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Analysing for Microplastics

Once samples are pre-treated, they are then processed.

This involves the following steps:

Chemical digestion: Digestion is done to remove organic matter from the sample. This is important because organic matter can interfere with both physical identification (visual) as well as with chemical characterisation of the microplastics. There are several chemical digestion methods, these are typically classified as oxidative, acidic, alkaline/basic and enzymatic. All methods have their pros and cons and in Project IMPACT oxidative digestion was carried out using Fenton’s reagent, a solution of hydrogen peroxide with ferrous iron as a catalyst.

Density separation: Plastics have different densities. This may be due to the polymer type that characterises the plastic, as well as due to the addition of chemicals during manufacturing and modification brought about by the degradation process in the sea. Density separation involves physical separation of the microplastics from the rest of substances in the sample. This is done by using the density differences to separate different types of polymers from organic and inorganic natural particles. The process involves mixing the sample with a dense solution (such as Sodium Chloride, NaCl) and agitating it for a period of time.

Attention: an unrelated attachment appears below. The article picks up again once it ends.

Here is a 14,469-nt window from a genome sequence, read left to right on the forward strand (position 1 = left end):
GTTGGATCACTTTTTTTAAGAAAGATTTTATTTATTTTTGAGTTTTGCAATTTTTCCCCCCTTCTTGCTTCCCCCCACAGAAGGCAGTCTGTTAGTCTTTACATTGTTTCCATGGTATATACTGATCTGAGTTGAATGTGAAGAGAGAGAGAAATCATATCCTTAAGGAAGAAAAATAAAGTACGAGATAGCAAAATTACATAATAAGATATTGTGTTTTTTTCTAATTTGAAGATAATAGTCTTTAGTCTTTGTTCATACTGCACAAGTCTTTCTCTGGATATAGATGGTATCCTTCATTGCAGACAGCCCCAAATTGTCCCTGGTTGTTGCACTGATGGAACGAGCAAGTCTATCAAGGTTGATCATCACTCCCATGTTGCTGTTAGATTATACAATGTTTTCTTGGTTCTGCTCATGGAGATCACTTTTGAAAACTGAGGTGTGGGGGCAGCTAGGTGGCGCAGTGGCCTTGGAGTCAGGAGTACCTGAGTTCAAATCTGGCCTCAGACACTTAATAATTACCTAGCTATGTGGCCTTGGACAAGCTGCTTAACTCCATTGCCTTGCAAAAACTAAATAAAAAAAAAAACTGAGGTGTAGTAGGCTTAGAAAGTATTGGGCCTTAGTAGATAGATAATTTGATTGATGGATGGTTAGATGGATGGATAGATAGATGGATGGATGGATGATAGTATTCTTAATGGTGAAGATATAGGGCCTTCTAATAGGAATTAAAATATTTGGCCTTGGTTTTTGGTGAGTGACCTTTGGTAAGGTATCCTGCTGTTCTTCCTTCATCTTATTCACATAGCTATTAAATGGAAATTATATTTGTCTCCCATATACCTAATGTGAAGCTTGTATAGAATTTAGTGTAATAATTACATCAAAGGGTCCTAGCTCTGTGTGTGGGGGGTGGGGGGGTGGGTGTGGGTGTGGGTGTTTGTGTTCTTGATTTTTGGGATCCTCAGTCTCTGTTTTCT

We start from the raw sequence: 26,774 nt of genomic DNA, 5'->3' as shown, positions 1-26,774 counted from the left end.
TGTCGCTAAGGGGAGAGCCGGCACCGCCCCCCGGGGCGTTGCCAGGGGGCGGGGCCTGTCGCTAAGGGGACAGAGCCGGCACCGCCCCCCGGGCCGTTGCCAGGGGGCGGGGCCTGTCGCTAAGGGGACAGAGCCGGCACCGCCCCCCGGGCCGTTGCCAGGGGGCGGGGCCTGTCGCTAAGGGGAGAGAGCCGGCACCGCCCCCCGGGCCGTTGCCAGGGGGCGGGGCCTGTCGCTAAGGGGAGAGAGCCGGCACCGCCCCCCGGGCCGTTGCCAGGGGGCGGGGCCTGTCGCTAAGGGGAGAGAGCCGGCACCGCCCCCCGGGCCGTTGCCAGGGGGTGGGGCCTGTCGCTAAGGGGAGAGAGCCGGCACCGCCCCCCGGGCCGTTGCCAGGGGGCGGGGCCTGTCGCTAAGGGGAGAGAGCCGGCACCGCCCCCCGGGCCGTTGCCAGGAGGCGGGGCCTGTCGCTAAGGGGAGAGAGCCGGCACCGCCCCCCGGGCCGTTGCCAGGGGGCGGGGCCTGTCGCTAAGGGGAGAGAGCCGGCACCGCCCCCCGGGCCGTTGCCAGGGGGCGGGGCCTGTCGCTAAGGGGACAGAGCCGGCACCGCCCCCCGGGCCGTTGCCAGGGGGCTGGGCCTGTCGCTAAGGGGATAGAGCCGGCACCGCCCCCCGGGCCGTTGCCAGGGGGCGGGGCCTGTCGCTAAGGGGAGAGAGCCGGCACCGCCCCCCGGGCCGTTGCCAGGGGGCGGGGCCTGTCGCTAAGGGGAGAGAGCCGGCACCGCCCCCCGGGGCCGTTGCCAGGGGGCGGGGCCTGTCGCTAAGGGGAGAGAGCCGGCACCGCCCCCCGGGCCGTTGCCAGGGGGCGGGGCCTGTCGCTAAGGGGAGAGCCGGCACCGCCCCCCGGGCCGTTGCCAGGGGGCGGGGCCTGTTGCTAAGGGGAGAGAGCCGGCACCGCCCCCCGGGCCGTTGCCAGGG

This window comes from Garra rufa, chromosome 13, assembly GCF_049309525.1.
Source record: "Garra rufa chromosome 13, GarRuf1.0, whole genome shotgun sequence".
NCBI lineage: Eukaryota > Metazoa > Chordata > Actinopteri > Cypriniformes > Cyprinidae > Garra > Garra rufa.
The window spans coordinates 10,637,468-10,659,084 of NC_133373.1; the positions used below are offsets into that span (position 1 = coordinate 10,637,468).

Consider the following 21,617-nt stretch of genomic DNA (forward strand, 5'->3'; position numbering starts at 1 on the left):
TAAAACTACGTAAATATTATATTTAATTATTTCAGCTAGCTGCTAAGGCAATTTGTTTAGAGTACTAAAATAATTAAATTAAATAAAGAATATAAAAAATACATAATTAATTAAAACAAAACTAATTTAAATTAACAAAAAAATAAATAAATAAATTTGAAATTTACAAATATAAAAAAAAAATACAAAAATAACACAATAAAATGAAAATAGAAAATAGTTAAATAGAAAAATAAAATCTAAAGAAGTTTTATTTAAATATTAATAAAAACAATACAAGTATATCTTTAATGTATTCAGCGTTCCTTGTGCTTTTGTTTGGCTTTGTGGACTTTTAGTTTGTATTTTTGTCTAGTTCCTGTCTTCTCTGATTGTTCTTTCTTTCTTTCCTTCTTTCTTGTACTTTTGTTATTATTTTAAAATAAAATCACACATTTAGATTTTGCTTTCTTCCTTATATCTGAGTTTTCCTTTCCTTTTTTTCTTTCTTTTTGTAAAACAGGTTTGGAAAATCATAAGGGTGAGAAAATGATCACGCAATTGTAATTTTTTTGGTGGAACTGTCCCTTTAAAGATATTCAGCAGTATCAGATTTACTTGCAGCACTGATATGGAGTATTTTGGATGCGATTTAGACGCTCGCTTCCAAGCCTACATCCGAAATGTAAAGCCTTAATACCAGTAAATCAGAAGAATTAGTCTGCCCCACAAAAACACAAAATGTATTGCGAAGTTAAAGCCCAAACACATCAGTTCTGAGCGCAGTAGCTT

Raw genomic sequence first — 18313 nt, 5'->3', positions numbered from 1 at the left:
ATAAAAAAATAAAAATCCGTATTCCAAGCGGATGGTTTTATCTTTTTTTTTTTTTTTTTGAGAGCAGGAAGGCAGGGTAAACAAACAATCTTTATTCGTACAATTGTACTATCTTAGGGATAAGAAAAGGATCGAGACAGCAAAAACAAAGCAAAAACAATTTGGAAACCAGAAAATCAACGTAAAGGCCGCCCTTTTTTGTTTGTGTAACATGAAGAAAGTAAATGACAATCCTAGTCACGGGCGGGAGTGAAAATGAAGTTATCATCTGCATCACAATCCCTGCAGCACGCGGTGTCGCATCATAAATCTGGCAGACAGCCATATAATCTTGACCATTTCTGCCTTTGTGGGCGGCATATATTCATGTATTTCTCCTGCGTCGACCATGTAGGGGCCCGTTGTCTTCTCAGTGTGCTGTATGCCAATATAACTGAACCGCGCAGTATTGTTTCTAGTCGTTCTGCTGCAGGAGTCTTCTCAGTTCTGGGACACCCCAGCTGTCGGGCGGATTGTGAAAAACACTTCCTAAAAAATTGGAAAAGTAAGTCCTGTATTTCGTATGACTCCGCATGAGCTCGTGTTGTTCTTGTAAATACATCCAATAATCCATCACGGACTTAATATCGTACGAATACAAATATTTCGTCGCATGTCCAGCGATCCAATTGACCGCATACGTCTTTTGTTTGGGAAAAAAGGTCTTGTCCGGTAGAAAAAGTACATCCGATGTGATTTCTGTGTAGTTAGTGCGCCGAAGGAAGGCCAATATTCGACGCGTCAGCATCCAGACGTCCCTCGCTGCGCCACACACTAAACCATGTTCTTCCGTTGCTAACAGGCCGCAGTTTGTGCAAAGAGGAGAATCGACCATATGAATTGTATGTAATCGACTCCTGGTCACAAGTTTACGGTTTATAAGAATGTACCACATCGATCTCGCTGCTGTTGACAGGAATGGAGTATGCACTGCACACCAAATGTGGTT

Filtration: After agitation, the sample is allowed to settle. During this process the more dense substances sink and the less dense particles float or stay in suspension. Substances that settle at the bottom form a solid residue and are known as the precipitate, whilst the liquid lying above this residue is known as the supernatant. While particles can be extracted directly from the liquid surface, most often the supernatant is then filtered.

After filtration, the samples are visually inspected, followed by chemical analysis using Fourier Transform Infrared (FTIR).

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